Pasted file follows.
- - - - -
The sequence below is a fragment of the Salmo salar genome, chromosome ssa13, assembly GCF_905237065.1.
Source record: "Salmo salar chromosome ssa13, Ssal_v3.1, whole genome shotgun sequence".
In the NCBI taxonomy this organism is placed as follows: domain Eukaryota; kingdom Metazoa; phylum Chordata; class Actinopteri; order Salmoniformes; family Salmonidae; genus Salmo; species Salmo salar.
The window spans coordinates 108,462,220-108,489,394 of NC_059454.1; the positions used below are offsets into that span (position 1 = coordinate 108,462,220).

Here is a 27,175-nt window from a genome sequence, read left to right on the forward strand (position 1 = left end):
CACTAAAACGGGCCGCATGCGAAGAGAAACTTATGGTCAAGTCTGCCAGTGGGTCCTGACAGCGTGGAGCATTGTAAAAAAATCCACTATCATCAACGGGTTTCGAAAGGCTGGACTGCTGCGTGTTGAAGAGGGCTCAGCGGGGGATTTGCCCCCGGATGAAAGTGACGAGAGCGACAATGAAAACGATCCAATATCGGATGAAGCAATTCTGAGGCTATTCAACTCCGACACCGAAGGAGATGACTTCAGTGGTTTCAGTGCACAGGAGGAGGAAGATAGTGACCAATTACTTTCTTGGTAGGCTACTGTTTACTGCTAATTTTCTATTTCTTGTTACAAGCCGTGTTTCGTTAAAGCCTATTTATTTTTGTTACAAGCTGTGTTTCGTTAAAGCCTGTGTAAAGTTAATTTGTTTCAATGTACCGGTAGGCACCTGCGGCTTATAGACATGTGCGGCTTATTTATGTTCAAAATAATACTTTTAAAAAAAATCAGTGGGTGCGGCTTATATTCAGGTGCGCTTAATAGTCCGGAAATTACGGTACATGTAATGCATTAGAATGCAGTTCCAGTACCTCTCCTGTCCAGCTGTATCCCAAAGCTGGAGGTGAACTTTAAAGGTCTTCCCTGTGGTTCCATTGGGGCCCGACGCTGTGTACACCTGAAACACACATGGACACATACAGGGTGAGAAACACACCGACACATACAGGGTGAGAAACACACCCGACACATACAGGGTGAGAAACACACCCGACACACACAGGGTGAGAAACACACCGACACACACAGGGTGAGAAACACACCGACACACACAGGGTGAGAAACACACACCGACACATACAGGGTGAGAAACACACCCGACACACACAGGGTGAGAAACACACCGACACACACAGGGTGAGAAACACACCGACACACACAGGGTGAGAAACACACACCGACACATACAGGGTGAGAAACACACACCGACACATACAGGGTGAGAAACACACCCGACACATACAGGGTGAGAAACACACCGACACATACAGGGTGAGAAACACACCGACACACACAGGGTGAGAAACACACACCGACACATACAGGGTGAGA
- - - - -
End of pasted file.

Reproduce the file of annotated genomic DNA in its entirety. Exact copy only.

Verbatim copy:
The sequence below is a fragment of the Salmo salar genome, chromosome ssa13, assembly GCF_905237065.1.
Source record: "Salmo salar chromosome ssa13, Ssal_v3.1, whole genome shotgun sequence".
In the NCBI taxonomy this organism is placed as follows: domain Eukaryota; kingdom Metazoa; phylum Chordata; class Actinopteri; order Salmoniformes; family Salmonidae; genus Salmo; species Salmo salar.
The window spans coordinates 108,462,220-108,489,394 of NC_059454.1; the positions used below are offsets into that span (position 1 = coordinate 108,462,220).

Here is a 27,175-nt window from a genome sequence, read left to right on the forward strand (position 1 = left end):
CACTAAAACGGGCCGCATGCGAAGAGAAACTTATGGTCAAGTCTGCCAGTGGGTCCTGACAGCGTGGAGCATTGTAAAAAAATCCACTATCATCAACGGGTTTCGAAAGGCTGGACTGCTGCGTGTTGAAGAGGGCTCAGCGGGGGATTTGCCCCCGGATGAAAGTGACGAGAGCGACAATGAAAACGATCCAATATCGGATGAAGCAATTCTGAGGCTATTCAACTCCGACACCGAAGGAGATGACTTCAGTGGTTTCAGTGCACAGGAGGAGGAAGATAGTGACCAATTACTTTCTTGGTAGGCTACTGTTTACTGCTAATTTTCTATTTCTTGTTACAAGCCGTGTTTCGTTAAAGCCTATTTATTTTTGTTACAAGCTGTGTTTCGTTAAAGCCTGTGTAAAGTTAATTTGTTTCAATGTACCGGTAGGCACCTGCGGCTTATAGACATGTGCGGCTTATTTATGTTCAAAATAATACTTTTAAAAAAAATCAGTGGGTGCGGCTTATATTCAGGTGCGCTTAATAGTCCGGAAATTACGGTACATGTAATGCATTAGAATGCAGTTCCAGTACCTCTCCTGTCCAGCTGTATCCCAAAGCTGGAGGTGAACTTTAAAGGTCTTCCCTGTGGTTCCATTGGGGCCCGACGCTGTGTACACCTGAAACACACATGGACACATACAGGGTGAGAAACACACCGACACATACAGGGTGAGAAACACACCCGACACATACAGGGTGAGAAACACACCCGACACACACAGGGTGAGAAACACACCGACACACACAGGGTGAGAAACACACCGACACACACAGGGTGAGAAACACACACCGACACATACAGGGTGAGAAACACACCCGACACACACAGGGTGAGAAACACACCGACACACACAGGGTGAGAAACACACCGACACACACAGGGTGAGAAACACACACCGACACATACAGGGTGAGAAACACACACCGACACATACAGGGTGAGAAACACACCCGACACATACAGGGTGAGAAACACACCGACACATACAGGGTGAGAAACACACCGACACACACAGGGTGAGAAACACACACCGACACATACAGGGTGAGA